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US senators Wednesday announced a landmark bipartisan compromise that would expand background checks to all commercial firearm sales, in what could result in the most ambitious change to American gun laws since 1994.
The deal comes four months after the Connecticut school massacre that took the country's epidemic of gun violence to an alarming new level. Twenty small children were slaughtered by a deranged shooter, as were six staffers.
The amendment would see background checks -- the core of President Barack Obama's push for stronger gun safety measures -- expanded to include all sales made at gun shows and on the Internet, said the deal's architects, Democrat Joe Manchin and Republican Pat Toomey.
"We have an agreement... on an amendment to prevent criminals and the mentally ill and insane from getting firearms," Manchin, from the pro-gun state of West Virginia, said as he unveiled the measure.
Toomey, from Pennsylvania, where several rural communities support gun rights, appeared to poke a hole in the argument that any gun safety measures should be viewed as an infringement of the constitutional right to bear arms.
"I don't consider criminal background checks to be gun control," said Toomey, who like Manchin is a gun owner and avid hunter.
"I think it's just common sense. If you pass a criminal background check, you get to buy a gun."
Their amendment, crafted with the help of veteran Senate Democrat Chuck Schumer from New York as well as Republican Mark Kirk from Illinois, where the largest city Chicago is awash in gun violence, stops short of the universal background checks sought by Obama in the aftermath of Newtown.
Specifically, it would not affect person-to-person sales, such as those between relatives, with Manchin assuring that "personal transfers are not touched whatsoever."
But the legislation would strengthen existing law, which currently only requires background checks when guns are purchased from a licensed dealer.
And Toomey sought to ease existing worries that the background checks could lead to a national registry of gun owners, saying the proposed legislation "does not require record-keeping by any private citizens."
The Senate Democratic leadership has already introduced a three-part bill that would require expanding background checks to virtually all gun sales, make gun-trafficking a felony, and boost funding for school safety.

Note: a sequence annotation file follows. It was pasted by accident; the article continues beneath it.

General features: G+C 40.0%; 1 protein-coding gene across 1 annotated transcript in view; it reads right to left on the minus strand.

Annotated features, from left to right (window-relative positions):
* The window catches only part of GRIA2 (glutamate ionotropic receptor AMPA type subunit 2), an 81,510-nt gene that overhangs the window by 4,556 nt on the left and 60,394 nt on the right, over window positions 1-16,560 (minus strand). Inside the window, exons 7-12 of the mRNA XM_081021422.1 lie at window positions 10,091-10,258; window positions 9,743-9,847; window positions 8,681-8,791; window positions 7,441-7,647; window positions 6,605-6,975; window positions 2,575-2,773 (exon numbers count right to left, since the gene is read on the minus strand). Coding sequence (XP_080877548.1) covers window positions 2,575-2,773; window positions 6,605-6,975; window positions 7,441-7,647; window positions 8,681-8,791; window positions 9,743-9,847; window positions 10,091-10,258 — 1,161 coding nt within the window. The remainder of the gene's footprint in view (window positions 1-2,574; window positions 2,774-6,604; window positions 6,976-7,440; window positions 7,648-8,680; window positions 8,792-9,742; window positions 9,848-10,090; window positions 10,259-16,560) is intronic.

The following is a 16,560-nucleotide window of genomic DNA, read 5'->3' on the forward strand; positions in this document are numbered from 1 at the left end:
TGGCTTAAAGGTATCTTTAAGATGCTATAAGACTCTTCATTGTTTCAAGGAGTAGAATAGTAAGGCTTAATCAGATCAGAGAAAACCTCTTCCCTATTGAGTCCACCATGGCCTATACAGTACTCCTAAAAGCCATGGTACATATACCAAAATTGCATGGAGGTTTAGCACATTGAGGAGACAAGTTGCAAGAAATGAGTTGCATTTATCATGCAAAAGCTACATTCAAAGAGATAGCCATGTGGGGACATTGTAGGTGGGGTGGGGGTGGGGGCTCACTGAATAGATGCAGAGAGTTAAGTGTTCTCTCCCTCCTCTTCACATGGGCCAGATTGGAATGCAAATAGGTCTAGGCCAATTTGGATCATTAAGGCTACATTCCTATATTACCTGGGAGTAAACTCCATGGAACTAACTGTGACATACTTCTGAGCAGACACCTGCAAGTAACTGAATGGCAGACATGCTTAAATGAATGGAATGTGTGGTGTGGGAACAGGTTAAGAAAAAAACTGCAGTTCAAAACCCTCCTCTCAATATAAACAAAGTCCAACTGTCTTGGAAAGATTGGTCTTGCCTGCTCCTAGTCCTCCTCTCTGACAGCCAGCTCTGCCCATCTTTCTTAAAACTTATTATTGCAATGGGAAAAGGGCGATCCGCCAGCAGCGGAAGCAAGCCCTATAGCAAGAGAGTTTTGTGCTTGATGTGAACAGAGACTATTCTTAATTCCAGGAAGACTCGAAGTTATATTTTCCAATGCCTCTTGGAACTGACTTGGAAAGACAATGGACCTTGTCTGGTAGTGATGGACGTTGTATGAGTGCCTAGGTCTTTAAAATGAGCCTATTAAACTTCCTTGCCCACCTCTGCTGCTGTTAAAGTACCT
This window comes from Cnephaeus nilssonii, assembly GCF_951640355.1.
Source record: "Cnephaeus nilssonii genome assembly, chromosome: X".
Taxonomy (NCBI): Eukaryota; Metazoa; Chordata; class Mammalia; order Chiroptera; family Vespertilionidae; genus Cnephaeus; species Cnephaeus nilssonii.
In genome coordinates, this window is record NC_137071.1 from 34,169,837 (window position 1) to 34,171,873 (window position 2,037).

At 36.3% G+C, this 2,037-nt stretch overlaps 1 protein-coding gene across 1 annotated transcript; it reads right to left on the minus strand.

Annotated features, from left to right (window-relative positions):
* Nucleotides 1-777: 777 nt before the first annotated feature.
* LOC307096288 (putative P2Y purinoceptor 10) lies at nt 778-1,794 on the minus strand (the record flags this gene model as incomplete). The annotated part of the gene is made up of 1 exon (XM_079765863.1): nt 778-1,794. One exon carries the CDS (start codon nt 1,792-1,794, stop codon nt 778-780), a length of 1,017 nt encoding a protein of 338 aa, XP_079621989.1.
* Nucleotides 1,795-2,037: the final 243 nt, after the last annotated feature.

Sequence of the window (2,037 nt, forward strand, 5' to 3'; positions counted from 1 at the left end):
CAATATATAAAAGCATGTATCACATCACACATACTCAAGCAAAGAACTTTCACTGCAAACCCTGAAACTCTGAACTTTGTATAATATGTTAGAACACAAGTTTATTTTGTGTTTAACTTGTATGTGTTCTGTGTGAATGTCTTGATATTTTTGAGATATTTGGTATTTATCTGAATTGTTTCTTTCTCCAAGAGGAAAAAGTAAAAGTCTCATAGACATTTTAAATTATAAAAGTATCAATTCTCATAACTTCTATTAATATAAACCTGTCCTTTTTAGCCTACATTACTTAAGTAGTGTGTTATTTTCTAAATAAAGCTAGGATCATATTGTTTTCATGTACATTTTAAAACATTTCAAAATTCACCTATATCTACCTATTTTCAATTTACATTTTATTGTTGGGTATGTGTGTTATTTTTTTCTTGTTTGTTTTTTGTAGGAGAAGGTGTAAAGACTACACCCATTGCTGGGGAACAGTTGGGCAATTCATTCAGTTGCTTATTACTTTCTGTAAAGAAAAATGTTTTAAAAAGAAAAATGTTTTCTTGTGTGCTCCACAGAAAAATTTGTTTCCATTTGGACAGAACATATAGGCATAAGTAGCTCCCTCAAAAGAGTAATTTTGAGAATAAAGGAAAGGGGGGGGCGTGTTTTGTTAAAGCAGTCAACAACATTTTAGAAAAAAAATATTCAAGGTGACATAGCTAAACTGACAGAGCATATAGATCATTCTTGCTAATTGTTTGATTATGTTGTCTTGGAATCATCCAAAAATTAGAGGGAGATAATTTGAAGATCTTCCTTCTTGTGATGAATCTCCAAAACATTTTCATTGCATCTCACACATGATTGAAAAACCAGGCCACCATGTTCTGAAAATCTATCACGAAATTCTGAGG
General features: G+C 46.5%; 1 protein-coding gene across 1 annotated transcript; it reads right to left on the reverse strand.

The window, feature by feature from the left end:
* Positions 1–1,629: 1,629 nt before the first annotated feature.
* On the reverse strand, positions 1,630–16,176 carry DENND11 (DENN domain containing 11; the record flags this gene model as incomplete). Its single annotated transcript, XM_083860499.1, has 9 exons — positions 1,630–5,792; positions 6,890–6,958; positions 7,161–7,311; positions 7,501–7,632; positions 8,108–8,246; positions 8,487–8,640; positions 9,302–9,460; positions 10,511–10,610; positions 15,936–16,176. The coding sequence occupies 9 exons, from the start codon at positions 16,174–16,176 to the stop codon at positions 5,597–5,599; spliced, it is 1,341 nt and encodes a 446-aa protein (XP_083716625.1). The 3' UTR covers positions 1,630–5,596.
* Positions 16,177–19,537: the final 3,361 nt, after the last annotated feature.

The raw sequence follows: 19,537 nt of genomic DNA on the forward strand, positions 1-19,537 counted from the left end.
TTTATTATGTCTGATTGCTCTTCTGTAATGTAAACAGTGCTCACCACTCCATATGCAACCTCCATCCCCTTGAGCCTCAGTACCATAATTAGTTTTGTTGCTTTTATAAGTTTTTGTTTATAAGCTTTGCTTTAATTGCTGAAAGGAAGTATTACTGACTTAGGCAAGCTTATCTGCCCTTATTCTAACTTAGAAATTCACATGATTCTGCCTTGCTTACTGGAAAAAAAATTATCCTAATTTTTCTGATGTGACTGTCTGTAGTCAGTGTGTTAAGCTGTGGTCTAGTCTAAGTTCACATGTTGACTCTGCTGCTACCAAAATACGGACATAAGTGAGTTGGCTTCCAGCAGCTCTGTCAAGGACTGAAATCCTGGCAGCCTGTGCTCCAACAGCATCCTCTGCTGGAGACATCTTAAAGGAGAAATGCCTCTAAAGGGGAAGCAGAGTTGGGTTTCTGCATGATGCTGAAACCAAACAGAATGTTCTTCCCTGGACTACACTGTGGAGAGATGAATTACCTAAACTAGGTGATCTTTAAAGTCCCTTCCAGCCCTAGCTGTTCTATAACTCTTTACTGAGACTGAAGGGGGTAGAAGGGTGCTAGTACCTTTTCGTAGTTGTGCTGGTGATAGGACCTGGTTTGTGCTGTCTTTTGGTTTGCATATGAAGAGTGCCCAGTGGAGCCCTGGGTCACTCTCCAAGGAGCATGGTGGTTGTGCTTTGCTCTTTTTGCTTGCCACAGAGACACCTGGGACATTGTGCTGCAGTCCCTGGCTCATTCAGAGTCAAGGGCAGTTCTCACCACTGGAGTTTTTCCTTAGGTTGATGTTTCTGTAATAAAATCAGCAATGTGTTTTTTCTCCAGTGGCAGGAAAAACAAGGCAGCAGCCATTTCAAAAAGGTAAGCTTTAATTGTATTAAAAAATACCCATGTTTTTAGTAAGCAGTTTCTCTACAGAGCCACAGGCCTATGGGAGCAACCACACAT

Majority Leader Harry Reid has scheduled a showdown vote on those measures for Thursday.
He has also said he would allow lawmakers from both parties to introduce amendments to the overarching legislation, and the Manchin-Toomey compromise would likely be introduced as such an amendment.
A group of 13 Senate Republicans vowed to obstruct the broader bill, but by late Tuesday that effort was weakening, with several other Republicans signaling they would vote for moving ahead with the bill.
Republican backing for any gun legislation is crucial for the measures to pass Congress, especially the Republican-led House.
Manchin said that in crafting the compromise he spoke with senators close to the gun issue from both parties, as well as rights organizations, gun-control advocates, and the National Rifle Association, which opposes the universal background checks sought by Obama.
Toomey said he was hopeful the bill could get sufficient Republican support in the Senate, and it had backing from a "substantial number of House Republicans" as well.
House Speaker John Boehner promised to consider any gun bill that passes the Senate.
"It's one thing for two members to come to some agreement," Boehner said. "That doesn't substitute the will for the other 98 members, and so we'll wait and see what the Senate does."
Expanding background checks enjoys sweeping public support, with polls showing about nine in 10 Americans in favor.
The checks are seen as far more viable than an assault weapons ban backed by Obama and some Democrats, which appears doomed in Congress.